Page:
An Introduction to one of the world’s best open headphone brands
I already own the Grado SR80i and SR60i headphones. I have done so for many years. In fact, my first set of audiophile headphones was the Grado SR80 I purchased way back in 1999.
Back then, you used whatever headphones came with your cassette player. The SR80 was a hell of an extravagance for me. They were a lot of money to be spending on headphones, but they were indeed special. In fact, most audiophiles have either owned or used a set of Grado SR headphones over the course of their journey into premium headphones.
Jump forward almost a couple of decades, and the headphone market is now teeming with ferocious levels of competition, yet Grado is still here. Not only are they still here, but they are attracting new listeners every day. To me, there seem to be two main reasons why. Firstly, Jon Grado.
Many people credit Joseph (the companies founder who sadly passed away last year) for creating a timeless design. Still, in modern times, Jons’s brilliant word of mouth style marketing and eye for design has led the Grado resurgence. Grado is now a cool, hip, and fashionable headphone brand where they once were only found haunting the homes of the nerdiest of nerds (like me… I guess).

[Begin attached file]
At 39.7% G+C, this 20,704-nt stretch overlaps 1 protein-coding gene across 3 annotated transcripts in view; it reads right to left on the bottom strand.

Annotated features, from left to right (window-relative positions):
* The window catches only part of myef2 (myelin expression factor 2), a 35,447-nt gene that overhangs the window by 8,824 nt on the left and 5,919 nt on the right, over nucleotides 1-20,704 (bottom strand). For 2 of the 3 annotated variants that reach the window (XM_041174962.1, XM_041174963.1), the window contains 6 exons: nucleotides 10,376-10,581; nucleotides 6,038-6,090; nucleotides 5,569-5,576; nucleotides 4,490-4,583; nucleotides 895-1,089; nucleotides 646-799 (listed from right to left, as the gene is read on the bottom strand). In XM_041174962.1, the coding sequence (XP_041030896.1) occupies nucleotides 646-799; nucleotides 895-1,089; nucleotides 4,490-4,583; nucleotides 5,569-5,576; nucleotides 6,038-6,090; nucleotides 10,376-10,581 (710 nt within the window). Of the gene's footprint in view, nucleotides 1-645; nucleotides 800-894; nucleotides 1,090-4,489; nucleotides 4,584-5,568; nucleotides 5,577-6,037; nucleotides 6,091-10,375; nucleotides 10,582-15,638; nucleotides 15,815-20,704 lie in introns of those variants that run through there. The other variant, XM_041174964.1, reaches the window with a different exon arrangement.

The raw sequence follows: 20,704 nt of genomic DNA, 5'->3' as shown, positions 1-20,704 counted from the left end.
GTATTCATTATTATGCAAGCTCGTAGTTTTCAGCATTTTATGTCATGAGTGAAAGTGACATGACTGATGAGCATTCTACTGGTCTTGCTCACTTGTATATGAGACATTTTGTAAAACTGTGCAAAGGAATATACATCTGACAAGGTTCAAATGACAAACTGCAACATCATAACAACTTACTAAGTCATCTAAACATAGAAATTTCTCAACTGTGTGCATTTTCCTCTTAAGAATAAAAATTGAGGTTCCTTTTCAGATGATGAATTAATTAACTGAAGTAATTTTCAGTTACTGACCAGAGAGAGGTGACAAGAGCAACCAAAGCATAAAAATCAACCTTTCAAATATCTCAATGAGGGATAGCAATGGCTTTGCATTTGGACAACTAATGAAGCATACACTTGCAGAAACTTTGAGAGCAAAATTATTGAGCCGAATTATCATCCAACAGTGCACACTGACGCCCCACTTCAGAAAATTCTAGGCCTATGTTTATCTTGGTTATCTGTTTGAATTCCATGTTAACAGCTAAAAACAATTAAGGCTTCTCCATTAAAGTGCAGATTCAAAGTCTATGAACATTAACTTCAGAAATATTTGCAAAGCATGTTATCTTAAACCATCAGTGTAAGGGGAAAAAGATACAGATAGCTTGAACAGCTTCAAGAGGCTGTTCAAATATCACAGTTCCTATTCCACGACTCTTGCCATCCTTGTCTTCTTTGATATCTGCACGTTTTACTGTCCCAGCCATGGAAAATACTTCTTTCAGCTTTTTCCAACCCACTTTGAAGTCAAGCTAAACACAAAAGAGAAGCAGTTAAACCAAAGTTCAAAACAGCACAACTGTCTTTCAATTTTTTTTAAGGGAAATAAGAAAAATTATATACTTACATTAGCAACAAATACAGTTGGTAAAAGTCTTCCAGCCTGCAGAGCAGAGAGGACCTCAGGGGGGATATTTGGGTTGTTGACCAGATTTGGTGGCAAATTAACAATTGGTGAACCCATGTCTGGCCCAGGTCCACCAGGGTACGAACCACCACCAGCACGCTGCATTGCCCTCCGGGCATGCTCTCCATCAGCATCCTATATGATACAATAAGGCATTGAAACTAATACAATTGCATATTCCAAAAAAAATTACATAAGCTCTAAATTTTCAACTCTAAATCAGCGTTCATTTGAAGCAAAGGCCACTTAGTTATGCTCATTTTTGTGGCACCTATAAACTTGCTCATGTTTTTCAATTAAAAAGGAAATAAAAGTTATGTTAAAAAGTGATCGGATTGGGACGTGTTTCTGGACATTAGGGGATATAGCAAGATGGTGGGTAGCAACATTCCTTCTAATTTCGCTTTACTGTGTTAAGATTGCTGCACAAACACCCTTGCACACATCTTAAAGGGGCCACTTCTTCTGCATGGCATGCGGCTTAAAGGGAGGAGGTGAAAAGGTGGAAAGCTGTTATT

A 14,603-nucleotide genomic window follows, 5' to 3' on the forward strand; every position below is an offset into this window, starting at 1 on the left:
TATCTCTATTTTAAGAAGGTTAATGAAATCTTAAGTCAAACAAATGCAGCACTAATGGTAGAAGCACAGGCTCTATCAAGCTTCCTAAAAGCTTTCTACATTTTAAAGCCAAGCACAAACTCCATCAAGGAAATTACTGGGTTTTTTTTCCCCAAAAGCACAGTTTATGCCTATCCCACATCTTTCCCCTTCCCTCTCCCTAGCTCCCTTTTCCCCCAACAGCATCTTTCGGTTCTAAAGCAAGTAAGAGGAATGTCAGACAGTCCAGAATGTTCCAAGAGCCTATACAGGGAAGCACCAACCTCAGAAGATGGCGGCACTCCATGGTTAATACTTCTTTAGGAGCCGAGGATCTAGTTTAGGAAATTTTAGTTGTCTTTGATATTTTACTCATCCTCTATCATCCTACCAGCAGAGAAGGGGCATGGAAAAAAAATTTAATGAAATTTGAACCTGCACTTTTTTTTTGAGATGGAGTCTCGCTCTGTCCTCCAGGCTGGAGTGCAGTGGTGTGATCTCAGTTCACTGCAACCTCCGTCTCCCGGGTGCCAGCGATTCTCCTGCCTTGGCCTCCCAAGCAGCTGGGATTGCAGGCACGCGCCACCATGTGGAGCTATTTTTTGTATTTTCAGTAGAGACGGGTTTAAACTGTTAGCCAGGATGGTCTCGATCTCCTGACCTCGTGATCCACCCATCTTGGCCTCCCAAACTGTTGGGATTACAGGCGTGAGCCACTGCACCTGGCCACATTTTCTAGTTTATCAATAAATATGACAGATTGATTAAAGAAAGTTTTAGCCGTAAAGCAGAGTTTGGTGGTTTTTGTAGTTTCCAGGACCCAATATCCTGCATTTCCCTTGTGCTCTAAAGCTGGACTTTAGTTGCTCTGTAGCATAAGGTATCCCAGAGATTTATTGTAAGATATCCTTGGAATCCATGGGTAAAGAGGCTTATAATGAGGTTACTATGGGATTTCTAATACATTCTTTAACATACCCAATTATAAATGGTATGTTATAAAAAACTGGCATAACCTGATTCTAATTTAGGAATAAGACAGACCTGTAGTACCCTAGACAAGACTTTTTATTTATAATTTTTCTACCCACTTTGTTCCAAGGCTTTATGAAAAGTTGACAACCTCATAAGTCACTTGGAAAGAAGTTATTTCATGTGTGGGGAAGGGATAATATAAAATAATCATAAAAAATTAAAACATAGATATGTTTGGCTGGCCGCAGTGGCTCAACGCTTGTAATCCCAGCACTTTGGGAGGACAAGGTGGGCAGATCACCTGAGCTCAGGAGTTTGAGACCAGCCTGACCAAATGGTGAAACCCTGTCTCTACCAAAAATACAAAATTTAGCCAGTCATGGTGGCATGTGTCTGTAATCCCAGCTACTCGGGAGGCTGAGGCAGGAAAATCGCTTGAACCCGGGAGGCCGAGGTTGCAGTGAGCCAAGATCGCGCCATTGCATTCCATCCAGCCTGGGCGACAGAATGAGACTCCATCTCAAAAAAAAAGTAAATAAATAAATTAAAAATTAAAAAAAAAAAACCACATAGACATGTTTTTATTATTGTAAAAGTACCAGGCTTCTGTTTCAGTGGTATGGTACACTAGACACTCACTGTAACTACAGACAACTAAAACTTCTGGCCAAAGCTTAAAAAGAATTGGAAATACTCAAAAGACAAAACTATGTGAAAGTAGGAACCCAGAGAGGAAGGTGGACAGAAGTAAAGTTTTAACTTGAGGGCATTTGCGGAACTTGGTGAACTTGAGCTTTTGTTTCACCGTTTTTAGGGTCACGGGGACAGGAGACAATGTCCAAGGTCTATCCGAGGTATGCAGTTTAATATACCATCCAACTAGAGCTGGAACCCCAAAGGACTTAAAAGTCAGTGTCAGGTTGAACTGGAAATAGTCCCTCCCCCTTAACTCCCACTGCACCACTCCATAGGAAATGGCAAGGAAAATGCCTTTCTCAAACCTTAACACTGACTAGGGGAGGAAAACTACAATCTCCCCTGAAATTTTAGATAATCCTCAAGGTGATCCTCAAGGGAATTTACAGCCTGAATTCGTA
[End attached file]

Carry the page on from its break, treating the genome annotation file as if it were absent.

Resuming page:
The second reason is the subtle and refinements in the sound and design, which have made them more able to cope with the demands of a fundamental genre shift in music over the past decade. The E-series has several tweaks, and we wanted to look at how close to a true audiophile headphone $200 can get you. Without further ado were about to get down to the full SR225e review.
Update: The Grado SR225e is now on our list of best headphones under $300 in our headphone buyers guide.
Packaging & Accessories – It’s All-New Here
If you are young and new to the headphone world, you probably don’t remember the famous Grado Pizza box. My original Grado sr80 headphones came flat-packed in a box that gained cult status in the headphone community. It looked decidedly dated yet at the same time nostalgic and cool. It was a talking point, but ultimately it only hit a soft spot on those immersed in the hobby. For everyone else seeing them in modern shops, I can imagine it looked a bit like the store owner was trying to shift old stock.
The New packaging addresses the dated look, and it’s now much more traditional fare. Stylish graphics, bold logos, and an overall modern, sleek look are now in place. I’m not going to lie, I miss the old style, but this is better. It’s better for attracting a new generation to the brand, it’s better for getting people to pick them up in a store, and it’s also better at protecting your headphones in transit.